Robin Denselow 

Tom Paley’s Old-Time Moonshine Revue: Roll on, Roll On – review

This remarkably fresh sounding album should be a career-reviver for Paley, writes Robin Denselow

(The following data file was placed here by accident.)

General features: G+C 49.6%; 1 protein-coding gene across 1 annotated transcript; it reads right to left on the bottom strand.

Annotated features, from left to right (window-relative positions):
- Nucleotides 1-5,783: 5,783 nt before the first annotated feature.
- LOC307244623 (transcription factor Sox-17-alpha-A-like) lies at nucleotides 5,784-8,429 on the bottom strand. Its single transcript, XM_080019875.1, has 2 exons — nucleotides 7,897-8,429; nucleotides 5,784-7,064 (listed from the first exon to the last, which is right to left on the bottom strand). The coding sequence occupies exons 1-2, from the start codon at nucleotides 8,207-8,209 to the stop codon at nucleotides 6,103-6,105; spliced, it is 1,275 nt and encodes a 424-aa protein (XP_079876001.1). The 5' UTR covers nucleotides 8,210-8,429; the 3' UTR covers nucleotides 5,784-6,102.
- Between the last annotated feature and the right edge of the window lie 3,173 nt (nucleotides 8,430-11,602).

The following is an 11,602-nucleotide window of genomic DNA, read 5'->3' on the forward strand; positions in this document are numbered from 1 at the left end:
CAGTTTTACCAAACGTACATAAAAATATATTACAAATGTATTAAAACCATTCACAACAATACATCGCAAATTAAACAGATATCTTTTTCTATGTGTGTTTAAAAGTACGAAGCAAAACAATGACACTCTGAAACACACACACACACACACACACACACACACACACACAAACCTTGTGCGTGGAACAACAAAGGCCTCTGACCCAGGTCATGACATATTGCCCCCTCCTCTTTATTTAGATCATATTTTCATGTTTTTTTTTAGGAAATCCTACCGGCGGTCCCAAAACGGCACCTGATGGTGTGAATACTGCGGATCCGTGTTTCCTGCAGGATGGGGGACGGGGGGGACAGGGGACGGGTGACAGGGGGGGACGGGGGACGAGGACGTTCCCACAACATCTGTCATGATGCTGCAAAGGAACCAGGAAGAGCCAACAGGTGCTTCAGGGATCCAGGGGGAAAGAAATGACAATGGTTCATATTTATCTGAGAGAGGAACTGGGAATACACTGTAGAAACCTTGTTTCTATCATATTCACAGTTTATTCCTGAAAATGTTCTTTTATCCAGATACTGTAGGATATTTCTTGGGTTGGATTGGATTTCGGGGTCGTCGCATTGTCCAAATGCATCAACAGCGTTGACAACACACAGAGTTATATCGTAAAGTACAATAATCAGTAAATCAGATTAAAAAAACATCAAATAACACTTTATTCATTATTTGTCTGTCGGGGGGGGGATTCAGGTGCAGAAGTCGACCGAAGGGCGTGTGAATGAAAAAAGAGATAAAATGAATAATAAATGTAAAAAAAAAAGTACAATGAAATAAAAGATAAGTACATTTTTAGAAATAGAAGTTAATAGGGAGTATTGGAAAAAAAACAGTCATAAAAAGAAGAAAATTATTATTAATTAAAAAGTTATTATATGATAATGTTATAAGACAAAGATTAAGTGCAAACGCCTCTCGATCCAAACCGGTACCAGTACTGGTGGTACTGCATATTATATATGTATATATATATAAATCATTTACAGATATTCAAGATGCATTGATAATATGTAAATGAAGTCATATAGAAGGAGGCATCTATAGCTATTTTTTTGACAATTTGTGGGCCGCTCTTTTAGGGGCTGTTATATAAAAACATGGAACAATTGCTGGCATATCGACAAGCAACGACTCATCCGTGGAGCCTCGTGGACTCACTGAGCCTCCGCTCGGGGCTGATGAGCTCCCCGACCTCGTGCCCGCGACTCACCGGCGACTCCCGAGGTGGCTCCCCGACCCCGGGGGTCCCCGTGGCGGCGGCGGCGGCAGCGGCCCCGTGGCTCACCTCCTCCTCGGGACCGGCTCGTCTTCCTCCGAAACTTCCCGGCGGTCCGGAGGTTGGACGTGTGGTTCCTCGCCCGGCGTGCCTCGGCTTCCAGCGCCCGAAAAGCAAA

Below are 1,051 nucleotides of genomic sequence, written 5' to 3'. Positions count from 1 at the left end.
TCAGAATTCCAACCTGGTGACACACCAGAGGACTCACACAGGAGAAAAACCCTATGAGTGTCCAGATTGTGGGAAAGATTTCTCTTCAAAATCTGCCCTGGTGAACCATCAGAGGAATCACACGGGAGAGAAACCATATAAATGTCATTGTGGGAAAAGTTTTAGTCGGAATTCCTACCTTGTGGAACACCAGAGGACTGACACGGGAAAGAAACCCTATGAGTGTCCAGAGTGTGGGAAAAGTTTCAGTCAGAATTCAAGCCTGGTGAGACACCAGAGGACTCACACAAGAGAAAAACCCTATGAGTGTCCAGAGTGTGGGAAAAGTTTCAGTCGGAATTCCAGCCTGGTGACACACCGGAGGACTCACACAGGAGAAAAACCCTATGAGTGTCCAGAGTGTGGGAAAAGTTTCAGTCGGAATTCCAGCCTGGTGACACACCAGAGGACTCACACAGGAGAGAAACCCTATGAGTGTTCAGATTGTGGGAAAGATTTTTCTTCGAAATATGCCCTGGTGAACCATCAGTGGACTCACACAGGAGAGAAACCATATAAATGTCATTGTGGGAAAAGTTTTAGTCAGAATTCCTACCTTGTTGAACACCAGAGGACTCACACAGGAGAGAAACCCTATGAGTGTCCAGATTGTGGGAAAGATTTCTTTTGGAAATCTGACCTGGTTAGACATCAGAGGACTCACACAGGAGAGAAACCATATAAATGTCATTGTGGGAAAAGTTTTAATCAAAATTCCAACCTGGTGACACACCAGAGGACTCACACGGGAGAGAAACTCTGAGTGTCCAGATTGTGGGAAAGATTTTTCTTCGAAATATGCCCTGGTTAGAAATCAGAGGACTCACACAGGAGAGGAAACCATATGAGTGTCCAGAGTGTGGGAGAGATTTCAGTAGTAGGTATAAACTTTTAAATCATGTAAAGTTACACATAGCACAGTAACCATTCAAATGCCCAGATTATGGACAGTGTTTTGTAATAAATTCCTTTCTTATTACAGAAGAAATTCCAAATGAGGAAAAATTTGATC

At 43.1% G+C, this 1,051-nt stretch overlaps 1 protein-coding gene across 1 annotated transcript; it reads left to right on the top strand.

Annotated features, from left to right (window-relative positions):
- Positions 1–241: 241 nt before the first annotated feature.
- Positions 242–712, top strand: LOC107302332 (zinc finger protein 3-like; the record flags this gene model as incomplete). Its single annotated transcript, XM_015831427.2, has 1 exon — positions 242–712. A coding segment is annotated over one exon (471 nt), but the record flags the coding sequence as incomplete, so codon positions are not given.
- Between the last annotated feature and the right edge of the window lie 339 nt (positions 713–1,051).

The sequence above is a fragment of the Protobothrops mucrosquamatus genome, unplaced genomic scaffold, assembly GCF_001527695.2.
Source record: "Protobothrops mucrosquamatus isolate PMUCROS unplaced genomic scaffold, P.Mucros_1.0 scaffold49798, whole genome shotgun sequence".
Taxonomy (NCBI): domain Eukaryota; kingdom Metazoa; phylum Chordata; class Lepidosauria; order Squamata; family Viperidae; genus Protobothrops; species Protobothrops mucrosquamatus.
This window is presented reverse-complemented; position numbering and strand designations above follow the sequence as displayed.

Tom Paley is one of the great survivors of the American folk and country scene. Sixty-two years ago, he played and sang with America's greatest folk hero Woody Guthrie, before going on becoming a founding member of that celebrated trio The New Lost City Ramblers, with whom he worked until the early 60s. Since then he has spent much of his time living modestly in London, and though he kept playing, he has been sadly overlooked until a group of Paley enthusiasts formed a co-operative to record this remarkably fresh-sounding album. He is in fine, easy-going voice on most of the songs, and his multi-instrumental work on guitar, banjo, fiddle and autoharp is still remarkable. No wonder that both Ry Cooder and Jerry Garcia once asked him for lessons. He's backed by a handful of musicians, including his son Ben on fiddle and Jason Steel on guitar, for a varied set that includes the traditional lament Green Grow the Lilacs, Blind Boy Fuller's Keep on Trucking, Mama, and Paley's own witty Beelzebubbles. He may be in his mid-80s, but this should revive his career.